David Bourget (Western Ontario)
David Chalmers (ANU, NYU)
Rafael De Clercq
Ezio Di Nucci
Jack Alan Reynolds
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Inquiry 24 (1):21 – 57 (1981)
I discuss the justification of political violence even within democracies. I define ?violence? and indicate how its evaluative force sometimes has conceptually distorting effects. Though acts of violence are at least prima facie wrong, circumstances can arise where, even in democracies, some of them are morally justified. To establish this, three paradigm cases of non?revolutionary political violence are examined. The question is then discussed whether revolutionary violence is ever justified as a means of establishing or promoting human freedom and happiness. I state the conditions which must be satisfied for such violence to be justified and argue that sometimes these conditions have been satisfied. Finally I argue that discussions of violence are frequently confused by ideological mystification and attempt to go some way towards revealing the sources of that mystification.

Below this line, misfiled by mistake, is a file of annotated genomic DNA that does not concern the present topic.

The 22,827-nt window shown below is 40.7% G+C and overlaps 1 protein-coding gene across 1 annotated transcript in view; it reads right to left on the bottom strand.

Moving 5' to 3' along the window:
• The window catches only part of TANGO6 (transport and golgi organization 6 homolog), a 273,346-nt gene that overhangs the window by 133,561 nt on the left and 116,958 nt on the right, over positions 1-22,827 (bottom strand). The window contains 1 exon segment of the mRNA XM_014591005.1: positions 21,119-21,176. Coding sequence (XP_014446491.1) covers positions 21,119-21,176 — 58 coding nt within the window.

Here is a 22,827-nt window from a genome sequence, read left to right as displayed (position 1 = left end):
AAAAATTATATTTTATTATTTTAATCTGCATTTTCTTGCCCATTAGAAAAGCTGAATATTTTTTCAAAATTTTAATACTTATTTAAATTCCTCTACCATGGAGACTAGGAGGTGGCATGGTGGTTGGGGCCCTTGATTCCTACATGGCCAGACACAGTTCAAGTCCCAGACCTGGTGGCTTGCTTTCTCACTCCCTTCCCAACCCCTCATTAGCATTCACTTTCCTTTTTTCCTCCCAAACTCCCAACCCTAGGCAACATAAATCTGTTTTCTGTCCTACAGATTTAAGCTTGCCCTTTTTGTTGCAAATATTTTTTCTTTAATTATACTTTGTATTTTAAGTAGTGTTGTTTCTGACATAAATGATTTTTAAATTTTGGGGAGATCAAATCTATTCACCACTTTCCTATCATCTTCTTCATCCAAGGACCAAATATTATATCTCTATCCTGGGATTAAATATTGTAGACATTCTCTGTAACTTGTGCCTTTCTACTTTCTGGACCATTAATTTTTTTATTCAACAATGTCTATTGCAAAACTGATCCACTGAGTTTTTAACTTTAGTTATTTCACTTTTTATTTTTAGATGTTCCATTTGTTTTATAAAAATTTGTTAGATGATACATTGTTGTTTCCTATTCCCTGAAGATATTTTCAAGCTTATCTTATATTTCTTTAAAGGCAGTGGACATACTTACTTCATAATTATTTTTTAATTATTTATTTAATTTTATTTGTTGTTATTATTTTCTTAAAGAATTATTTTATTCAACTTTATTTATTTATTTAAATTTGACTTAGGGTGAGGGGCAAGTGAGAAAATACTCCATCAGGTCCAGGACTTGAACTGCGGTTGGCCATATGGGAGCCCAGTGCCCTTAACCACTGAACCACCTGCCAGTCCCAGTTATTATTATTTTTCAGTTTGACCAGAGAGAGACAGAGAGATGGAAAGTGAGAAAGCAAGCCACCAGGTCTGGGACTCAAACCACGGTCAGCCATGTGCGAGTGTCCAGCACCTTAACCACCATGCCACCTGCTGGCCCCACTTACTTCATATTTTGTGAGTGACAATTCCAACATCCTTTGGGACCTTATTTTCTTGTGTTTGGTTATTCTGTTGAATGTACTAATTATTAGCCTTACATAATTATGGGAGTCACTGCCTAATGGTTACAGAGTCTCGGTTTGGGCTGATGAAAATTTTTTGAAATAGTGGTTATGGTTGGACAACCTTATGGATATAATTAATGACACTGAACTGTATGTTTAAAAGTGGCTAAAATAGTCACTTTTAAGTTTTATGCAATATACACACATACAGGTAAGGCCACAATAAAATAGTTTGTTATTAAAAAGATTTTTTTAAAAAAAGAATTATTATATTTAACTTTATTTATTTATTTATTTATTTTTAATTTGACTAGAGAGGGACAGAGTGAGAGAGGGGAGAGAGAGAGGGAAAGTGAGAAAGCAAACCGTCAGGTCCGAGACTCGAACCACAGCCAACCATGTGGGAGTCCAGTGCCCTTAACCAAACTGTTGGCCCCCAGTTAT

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References found in this work BETA
Paul Edwards (ed.) (1967). The Encyclopedia of Philosophy. New York, Macmillan.
Robert Paul Wolff (1971). In Defense of Anarchism. Journal of Philosophy 68 (18):561-567.
Rex Martin (1975). Two Models for Justifying Political Authority. Ethics 86 (1):70-75.
R. M. Hare (1979). On Terrorism. Journal of Value Inquiry 13 (4):241-249.
Robert Paul Wolff (1969). On Violence. Journal of Philosophy 66 (19):601-616.
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